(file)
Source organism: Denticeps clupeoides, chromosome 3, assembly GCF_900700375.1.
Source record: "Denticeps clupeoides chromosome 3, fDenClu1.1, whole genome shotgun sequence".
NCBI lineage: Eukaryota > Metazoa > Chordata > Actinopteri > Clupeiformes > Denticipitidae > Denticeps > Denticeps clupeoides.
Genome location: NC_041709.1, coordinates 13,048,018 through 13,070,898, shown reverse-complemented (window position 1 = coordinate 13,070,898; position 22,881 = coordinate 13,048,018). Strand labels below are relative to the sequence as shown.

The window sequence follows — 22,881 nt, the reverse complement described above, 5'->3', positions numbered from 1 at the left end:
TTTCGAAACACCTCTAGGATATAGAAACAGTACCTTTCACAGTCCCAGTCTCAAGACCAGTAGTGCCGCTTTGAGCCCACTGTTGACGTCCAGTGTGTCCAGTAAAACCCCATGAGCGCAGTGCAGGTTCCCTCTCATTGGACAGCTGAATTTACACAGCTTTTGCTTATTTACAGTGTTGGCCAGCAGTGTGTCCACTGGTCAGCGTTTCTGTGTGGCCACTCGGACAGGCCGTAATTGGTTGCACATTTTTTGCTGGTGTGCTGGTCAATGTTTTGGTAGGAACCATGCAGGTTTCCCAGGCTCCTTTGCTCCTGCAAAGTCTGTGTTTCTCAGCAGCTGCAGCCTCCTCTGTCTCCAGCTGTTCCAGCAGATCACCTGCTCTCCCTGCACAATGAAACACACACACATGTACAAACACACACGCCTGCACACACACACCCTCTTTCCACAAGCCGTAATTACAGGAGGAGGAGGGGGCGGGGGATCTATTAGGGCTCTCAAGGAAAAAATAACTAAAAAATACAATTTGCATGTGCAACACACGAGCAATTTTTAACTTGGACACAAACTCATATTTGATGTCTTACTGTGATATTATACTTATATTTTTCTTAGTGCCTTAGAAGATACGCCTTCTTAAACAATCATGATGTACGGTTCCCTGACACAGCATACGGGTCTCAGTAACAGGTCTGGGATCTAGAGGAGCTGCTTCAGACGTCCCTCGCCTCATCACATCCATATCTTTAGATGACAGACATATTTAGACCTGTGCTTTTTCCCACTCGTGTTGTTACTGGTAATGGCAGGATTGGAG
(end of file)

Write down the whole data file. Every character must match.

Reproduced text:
Source organism: Denticeps clupeoides, chromosome 3, assembly GCF_900700375.1.
Source record: "Denticeps clupeoides chromosome 3, fDenClu1.1, whole genome shotgun sequence".
NCBI lineage: Eukaryota > Metazoa > Chordata > Actinopteri > Clupeiformes > Denticipitidae > Denticeps > Denticeps clupeoides.
Genome location: NC_041709.1, coordinates 13,048,018 through 13,070,898, shown reverse-complemented (window position 1 = coordinate 13,070,898; position 22,881 = coordinate 13,048,018). Strand labels below are relative to the sequence as shown.

The window sequence follows — 22,881 nt, the reverse complement described above, 5'->3', positions numbered from 1 at the left end:
TTTCGAAACACCTCTAGGATATAGAAACAGTACCTTTCACAGTCCCAGTCTCAAGACCAGTAGTGCCGCTTTGAGCCCACTGTTGACGTCCAGTGTGTCCAGTAAAACCCCATGAGCGCAGTGCAGGTTCCCTCTCATTGGACAGCTGAATTTACACAGCTTTTGCTTATTTACAGTGTTGGCCAGCAGTGTGTCCACTGGTCAGCGTTTCTGTGTGGCCACTCGGACAGGCCGTAATTGGTTGCACATTTTTTGCTGGTGTGCTGGTCAATGTTTTGGTAGGAACCATGCAGGTTTCCCAGGCTCCTTTGCTCCTGCAAAGTCTGTGTTTCTCAGCAGCTGCAGCCTCCTCTGTCTCCAGCTGTTCCAGCAGATCACCTGCTCTCCCTGCACAATGAAACACACACACATGTACAAACACACACGCCTGCACACACACACCCTCTTTCCACAAGCCGTAATTACAGGAGGAGGAGGGGGCGGGGGATCTATTAGGGCTCTCAAGGAAAAAATAACTAAAAAATACAATTTGCATGTGCAACACACGAGCAATTTTTAACTTGGACACAAACTCATATTTGATGTCTTACTGTGATATTATACTTATATTTTTCTTAGTGCCTTAGAAGATACGCCTTCTTAAACAATCATGATGTACGGTTCCCTGACACAGCATACGGGTCTCAGTAACAGGTCTGGGATCTAGAGGAGCTGCTTCAGACGTCCCTCGCCTCATCACATCCATATCTTTAGATGACAGACATATTTAGACCTGTGCTTTTTCCCACTCGTGTTGTTACTGGTAATGGCAGGATTGGAG